Professional

$1,258

$1,758

Master's

$1,074

$1,442

Bachelor's

$878

$1,172

Associate's

$661

$883

High school graduate, no college

$520

$709

[source]


Isn't a woman's choice to get paid less than men?

Then people say, "Well, what about all those women choosing to [rear children, go into professions that don't pay well, etc.]". Professor Lips writes as much as the media loves to say it's a woman's "choice", there are far more factors at play:

Women’s choices are not the problem.

Individual women can sometimes evade the effects of the gender pay gap by making certain kinds of choices, such as selecting male-dominated occupations, working more hours, avoiding parenthood. However, these choices occur in an environment suffused with subtle sexism and discrimination: there are more barriers for women than for men to making certain choices, and the consequences of some choices are starkly different for women and men.

Moreover, these individual solutions are not effective on a societal level; they work only if the women enacting them remain in a minority. For example, if most women moved into jobs that are now male-dominated, signs are that the salaries associated with those jobs would likely drop. But, by making it difficult to go against the tide, the forces of discrimination ensure that most women don’t move into such jobs. And as long as a few women get past the barriers, the illusion persists that any woman could do it if she wanted to—it’s a matter of free choice. However, women’s choices will not be free until their abilities and their work are valued equally with men’s, and until women and men reap equivalent consequences for their choices in the realm of work and family. [source]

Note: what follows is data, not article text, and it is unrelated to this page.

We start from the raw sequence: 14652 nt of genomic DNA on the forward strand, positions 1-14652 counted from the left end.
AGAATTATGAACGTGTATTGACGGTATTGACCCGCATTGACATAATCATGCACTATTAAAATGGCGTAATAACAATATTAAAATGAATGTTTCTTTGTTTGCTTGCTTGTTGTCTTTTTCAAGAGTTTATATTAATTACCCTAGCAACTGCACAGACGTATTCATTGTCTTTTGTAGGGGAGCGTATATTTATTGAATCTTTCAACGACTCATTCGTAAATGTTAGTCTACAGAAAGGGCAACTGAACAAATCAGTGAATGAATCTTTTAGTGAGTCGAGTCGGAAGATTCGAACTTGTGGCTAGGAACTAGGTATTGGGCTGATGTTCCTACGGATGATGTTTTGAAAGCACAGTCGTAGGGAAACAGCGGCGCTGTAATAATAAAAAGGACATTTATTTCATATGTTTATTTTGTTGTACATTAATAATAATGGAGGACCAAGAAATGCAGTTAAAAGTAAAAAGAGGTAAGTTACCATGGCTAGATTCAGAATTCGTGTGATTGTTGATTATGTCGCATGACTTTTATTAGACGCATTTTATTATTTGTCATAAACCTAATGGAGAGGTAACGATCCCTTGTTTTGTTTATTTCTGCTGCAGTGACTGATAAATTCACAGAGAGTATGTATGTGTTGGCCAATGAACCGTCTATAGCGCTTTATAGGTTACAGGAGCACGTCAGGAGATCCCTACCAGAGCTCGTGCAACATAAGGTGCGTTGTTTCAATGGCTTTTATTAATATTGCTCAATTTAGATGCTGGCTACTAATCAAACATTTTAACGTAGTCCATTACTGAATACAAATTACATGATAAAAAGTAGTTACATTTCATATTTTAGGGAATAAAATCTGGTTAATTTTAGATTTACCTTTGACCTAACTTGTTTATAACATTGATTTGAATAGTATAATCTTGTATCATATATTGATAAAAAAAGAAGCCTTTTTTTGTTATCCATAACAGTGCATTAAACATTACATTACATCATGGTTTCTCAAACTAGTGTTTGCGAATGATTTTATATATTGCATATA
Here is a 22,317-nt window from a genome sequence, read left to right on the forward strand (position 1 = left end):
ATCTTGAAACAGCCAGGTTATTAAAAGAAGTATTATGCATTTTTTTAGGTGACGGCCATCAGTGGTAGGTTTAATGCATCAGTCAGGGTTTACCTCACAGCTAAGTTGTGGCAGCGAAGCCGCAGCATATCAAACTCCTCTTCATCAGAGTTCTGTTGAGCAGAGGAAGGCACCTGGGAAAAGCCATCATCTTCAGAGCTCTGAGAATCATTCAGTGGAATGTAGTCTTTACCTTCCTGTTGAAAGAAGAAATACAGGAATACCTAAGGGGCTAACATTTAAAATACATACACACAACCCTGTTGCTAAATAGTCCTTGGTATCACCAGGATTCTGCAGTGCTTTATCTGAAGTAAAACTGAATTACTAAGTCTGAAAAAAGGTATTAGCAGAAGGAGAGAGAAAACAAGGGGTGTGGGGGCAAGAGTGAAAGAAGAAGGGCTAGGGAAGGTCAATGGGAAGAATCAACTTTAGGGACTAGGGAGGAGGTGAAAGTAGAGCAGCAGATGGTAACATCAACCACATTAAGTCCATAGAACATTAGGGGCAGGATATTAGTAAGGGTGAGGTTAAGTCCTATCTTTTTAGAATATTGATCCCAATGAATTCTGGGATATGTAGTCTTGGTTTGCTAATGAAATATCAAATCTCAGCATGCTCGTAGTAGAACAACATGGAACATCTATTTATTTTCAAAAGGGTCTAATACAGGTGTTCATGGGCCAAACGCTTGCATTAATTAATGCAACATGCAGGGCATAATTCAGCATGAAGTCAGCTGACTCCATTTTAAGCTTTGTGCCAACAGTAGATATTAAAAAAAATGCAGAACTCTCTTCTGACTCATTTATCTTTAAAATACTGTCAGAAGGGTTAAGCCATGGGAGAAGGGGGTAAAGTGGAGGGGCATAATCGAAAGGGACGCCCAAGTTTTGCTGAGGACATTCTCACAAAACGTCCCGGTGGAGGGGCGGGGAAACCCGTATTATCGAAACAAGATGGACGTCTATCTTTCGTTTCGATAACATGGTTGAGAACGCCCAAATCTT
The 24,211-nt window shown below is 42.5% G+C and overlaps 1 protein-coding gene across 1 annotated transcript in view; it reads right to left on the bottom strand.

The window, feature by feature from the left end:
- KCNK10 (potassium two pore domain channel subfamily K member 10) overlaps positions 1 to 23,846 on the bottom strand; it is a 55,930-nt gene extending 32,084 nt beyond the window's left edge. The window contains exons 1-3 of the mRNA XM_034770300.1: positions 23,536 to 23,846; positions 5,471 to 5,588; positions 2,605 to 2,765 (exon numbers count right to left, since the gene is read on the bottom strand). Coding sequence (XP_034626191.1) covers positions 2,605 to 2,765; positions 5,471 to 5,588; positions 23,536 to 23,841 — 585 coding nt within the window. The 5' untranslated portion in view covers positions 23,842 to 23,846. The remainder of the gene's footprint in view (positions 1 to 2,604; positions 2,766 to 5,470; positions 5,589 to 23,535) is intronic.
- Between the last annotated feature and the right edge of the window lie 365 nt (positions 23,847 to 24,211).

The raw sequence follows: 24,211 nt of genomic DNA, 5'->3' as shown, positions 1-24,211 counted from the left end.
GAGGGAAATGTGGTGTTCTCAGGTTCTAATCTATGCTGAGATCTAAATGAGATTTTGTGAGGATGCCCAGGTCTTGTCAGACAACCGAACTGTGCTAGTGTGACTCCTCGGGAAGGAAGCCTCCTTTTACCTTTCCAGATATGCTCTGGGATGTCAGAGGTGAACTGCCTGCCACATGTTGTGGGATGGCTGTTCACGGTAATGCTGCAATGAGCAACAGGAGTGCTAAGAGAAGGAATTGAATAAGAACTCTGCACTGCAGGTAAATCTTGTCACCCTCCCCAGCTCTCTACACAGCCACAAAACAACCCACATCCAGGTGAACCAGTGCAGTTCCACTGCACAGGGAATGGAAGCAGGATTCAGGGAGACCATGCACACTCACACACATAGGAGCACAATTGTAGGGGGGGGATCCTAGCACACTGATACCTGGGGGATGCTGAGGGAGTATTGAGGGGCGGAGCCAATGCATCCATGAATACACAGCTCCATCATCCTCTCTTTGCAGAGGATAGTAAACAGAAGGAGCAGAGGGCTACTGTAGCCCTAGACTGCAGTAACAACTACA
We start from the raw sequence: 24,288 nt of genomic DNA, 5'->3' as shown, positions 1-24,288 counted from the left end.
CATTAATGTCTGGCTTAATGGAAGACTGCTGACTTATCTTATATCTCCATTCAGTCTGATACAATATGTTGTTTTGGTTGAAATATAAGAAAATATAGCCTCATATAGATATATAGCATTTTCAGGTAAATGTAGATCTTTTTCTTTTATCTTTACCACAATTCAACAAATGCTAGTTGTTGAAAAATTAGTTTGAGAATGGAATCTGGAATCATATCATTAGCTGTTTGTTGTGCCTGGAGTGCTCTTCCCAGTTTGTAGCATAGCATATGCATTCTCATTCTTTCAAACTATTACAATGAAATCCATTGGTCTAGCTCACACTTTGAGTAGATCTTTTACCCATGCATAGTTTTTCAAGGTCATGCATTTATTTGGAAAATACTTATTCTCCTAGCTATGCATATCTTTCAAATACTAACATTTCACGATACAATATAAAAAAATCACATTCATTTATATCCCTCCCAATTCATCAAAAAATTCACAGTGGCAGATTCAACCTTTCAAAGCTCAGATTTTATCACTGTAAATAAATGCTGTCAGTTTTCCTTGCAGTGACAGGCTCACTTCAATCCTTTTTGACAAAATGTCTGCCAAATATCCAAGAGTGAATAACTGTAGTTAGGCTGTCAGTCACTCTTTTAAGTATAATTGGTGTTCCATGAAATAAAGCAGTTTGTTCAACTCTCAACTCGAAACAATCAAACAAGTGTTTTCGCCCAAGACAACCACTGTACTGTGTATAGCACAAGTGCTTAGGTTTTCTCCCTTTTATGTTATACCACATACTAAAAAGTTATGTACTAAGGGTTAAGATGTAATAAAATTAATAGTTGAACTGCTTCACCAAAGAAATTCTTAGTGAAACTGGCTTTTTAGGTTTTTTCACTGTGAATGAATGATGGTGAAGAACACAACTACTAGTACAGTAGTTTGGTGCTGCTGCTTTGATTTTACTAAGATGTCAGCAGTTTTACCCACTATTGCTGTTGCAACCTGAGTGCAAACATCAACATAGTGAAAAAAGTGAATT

This comic sums up the 'choices' argument best:

Credit: Amerstand at Alas, a blog. [link]


This post is depressing. Can you please give me some good news, FCS?

I am happy to report the news isn't all bad. Asian-American women, you're doing the best of all of us, making 91 cents on the dollar to men. And my fellow Engineering women, we're looking at 96.7 cents at least for the first three years of our careers. [source]

What can I (a woman) do to close the gap for myself?

Ask! Ask for a raise. Ask for a promotion. Apply to tons of jobs and get employers into a bidding war over you. Negotiate that starting salary.

Just don't be a wallflower, waiting around for people to recognize your brilliance. Fellow FCS Valerie Aurora has some great negotiation tips on her website. Remember - don't be afraid of people getting mad at you!

What can I (man or woman) do to close the gap for others?

If you're in a position of power over people's salaries (manager, department head, dean, etc.), go through your employees' salary data and crunch the numbers. Check for statistically significant differences between your male and female employees of comparable experience level to ensure salaries are fair.

Also, be sure when you assess employees for raises/tenure/etc you are using equal objective criteria. When you give an employee a merit raise, make sure you use the same criteria for John as for Jane.

Finally, remember to laud the ladies! Talk up the professional accomplishments of your female colleagues to anyone who will listen. Be a sponsor.